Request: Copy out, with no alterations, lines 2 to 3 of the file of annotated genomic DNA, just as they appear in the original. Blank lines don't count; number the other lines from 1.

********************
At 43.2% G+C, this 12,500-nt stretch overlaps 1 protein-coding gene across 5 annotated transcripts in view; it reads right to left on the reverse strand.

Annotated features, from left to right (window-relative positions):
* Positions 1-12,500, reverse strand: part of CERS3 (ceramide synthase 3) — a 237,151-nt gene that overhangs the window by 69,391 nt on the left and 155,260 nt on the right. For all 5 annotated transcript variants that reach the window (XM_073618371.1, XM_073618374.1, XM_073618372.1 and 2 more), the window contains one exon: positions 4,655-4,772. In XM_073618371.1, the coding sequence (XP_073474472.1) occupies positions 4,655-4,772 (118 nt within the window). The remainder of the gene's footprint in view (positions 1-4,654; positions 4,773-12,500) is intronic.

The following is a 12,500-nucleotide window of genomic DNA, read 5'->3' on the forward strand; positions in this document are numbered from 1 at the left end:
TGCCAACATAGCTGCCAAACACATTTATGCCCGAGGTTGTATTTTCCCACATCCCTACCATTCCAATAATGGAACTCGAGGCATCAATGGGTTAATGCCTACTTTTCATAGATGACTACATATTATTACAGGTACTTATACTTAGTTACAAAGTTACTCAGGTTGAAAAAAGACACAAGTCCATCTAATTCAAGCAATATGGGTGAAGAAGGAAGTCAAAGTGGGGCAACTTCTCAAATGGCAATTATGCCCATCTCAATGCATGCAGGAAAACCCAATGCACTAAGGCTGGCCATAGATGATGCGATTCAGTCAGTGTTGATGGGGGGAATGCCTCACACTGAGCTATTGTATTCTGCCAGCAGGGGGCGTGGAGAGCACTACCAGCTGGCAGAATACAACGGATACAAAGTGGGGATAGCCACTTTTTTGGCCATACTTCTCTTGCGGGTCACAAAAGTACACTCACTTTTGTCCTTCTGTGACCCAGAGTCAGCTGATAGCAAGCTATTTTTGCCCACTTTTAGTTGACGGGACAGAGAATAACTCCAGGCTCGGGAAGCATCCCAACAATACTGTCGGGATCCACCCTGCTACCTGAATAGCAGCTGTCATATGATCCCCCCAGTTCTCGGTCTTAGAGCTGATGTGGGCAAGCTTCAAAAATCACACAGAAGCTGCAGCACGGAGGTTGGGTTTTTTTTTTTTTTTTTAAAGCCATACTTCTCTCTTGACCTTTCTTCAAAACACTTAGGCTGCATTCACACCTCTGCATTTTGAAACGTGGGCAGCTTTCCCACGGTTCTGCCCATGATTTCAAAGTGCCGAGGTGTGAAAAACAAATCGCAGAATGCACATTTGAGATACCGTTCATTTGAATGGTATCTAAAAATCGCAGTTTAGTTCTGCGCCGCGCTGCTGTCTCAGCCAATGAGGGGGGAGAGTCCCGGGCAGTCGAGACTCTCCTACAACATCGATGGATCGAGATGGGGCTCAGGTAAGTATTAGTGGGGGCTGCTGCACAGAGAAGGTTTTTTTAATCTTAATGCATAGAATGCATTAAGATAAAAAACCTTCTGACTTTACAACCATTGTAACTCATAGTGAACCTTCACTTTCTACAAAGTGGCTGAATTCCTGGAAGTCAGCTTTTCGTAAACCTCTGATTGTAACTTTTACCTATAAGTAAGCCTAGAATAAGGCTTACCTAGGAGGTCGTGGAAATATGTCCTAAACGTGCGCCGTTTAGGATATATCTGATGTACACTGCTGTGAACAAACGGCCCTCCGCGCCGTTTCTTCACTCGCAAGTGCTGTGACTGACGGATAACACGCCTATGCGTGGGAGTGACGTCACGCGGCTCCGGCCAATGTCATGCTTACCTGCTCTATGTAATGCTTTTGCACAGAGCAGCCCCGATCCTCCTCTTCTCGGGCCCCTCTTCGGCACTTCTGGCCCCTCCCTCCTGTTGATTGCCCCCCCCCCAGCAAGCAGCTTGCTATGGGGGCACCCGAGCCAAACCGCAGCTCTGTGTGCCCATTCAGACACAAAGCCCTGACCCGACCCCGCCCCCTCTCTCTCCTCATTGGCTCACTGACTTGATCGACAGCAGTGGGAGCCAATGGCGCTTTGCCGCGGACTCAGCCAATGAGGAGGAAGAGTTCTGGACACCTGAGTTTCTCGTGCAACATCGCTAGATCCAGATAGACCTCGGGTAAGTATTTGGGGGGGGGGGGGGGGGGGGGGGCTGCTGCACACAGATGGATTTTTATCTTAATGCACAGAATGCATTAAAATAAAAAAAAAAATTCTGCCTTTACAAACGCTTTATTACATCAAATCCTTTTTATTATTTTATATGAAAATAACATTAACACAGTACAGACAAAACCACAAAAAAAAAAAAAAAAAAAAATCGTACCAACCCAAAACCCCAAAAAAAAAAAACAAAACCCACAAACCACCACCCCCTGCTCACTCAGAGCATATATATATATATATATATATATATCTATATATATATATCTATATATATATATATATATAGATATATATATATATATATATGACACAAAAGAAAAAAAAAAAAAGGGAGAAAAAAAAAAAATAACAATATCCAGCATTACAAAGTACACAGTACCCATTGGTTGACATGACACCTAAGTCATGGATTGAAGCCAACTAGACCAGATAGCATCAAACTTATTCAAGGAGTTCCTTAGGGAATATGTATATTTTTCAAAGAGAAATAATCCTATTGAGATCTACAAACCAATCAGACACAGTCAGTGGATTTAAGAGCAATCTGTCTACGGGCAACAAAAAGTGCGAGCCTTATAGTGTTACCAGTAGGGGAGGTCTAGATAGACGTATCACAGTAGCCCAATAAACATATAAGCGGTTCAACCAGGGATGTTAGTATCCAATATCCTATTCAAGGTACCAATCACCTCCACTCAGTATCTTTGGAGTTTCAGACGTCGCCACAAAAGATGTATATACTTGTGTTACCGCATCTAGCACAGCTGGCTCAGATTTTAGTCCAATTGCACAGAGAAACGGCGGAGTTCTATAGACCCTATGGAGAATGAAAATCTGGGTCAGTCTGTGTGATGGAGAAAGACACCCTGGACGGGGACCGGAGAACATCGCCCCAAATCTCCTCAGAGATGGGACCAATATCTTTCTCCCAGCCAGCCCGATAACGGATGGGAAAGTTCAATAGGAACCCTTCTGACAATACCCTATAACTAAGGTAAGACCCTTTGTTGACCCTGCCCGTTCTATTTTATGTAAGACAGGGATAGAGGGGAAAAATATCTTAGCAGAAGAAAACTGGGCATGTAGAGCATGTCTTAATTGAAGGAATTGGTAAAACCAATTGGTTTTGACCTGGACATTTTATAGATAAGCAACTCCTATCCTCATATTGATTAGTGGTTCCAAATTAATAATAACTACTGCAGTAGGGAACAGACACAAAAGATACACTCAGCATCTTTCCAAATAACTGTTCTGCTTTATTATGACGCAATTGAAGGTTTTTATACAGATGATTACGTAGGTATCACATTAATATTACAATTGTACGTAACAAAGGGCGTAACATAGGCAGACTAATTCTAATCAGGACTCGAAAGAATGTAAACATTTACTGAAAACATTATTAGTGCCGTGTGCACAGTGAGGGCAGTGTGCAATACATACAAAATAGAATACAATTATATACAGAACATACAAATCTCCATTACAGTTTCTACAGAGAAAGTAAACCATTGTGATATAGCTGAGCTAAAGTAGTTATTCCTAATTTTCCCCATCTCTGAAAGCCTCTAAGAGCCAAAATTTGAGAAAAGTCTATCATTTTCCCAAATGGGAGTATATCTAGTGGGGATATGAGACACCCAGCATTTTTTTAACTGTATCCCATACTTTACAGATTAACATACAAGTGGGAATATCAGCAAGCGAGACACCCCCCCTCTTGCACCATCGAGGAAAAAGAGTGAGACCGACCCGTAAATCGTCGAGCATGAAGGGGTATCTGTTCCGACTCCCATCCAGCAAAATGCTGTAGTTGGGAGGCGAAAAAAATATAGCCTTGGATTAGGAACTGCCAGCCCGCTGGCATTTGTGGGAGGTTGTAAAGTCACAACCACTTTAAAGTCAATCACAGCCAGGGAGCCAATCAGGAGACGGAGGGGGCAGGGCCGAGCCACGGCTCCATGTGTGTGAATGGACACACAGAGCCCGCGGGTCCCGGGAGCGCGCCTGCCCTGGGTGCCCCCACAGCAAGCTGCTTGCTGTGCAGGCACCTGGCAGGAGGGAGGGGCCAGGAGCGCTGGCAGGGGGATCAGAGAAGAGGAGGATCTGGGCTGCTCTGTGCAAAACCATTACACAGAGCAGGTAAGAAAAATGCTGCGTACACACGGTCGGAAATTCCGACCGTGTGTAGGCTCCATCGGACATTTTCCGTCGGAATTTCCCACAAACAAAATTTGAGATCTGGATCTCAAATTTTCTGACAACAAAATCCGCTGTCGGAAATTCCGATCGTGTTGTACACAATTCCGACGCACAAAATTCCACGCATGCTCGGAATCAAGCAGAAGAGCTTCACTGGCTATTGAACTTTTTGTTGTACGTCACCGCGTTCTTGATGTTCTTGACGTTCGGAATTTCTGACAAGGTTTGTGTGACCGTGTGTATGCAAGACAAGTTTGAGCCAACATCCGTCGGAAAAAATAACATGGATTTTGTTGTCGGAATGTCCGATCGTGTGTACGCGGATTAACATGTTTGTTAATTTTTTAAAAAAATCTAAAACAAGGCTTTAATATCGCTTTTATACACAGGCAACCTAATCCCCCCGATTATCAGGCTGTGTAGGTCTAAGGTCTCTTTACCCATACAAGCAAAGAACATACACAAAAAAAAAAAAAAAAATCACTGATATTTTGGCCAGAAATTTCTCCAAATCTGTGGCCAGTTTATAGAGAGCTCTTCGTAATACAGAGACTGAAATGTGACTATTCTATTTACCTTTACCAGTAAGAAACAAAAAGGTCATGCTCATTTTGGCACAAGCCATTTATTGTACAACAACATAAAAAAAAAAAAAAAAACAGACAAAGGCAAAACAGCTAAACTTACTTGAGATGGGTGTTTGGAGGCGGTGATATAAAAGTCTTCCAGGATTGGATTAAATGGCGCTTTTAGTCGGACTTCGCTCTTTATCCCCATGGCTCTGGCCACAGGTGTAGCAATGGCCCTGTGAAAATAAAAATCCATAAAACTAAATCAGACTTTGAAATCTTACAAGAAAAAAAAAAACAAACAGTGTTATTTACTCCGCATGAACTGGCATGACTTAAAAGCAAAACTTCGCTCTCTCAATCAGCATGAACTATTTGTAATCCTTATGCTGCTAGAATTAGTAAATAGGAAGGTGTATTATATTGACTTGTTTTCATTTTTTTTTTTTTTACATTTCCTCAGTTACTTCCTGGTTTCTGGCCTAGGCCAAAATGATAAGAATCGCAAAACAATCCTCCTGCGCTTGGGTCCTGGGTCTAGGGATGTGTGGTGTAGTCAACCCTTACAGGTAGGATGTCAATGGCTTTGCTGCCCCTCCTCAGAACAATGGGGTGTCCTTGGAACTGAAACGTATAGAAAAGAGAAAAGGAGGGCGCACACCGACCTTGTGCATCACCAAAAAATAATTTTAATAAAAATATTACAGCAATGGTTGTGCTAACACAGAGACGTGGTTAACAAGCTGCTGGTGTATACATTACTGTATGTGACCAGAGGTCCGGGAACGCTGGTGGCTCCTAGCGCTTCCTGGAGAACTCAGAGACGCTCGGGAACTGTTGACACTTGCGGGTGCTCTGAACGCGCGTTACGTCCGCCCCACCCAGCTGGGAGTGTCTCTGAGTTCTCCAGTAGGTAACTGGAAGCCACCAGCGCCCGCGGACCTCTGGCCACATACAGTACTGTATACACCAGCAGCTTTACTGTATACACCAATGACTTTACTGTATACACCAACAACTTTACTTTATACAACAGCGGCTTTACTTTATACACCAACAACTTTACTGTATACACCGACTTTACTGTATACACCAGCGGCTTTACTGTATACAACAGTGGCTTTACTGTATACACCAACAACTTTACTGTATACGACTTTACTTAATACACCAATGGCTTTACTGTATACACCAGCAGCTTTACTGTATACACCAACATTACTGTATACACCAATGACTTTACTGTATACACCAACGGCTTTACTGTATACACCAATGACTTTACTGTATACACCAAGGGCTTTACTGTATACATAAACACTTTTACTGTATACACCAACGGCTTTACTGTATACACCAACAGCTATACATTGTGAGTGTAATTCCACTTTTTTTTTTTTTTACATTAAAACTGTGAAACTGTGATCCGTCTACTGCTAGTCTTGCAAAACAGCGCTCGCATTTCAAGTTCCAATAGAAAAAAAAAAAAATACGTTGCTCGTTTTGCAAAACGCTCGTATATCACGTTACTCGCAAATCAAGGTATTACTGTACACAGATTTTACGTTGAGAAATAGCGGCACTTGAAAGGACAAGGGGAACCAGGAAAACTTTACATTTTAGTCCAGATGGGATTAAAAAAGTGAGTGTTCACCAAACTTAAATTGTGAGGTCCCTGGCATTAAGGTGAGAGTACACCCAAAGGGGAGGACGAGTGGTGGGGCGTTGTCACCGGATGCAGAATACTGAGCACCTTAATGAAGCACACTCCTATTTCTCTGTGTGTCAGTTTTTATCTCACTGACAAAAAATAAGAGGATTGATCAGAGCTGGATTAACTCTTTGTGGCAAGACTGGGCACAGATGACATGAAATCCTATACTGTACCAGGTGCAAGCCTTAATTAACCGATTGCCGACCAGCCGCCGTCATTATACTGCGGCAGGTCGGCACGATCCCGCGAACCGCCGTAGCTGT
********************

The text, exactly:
Annotated features, from left to right (window-relative positions):
* Positions 1-12,500, reverse strand: part of CERS3 (ceramide synthase 3) — a 237,151-nt gene that overhangs the window by 69,391 nt on the left and 155,260 nt on the right. For all 5 annotated transcript variants that reach the window (XM_073618371.1, XM_073618374.1, XM_073618372.1 and 2 more), the window contains one exon: positions 4,655-4,772. In XM_073618371.1, the coding sequence (XP_073474472.1) occupies positions 4,655-4,772 (118 nt within the window). The remainder of the gene's footprint in view (positions 1-4,654; positions 4,773-12,500) is intronic.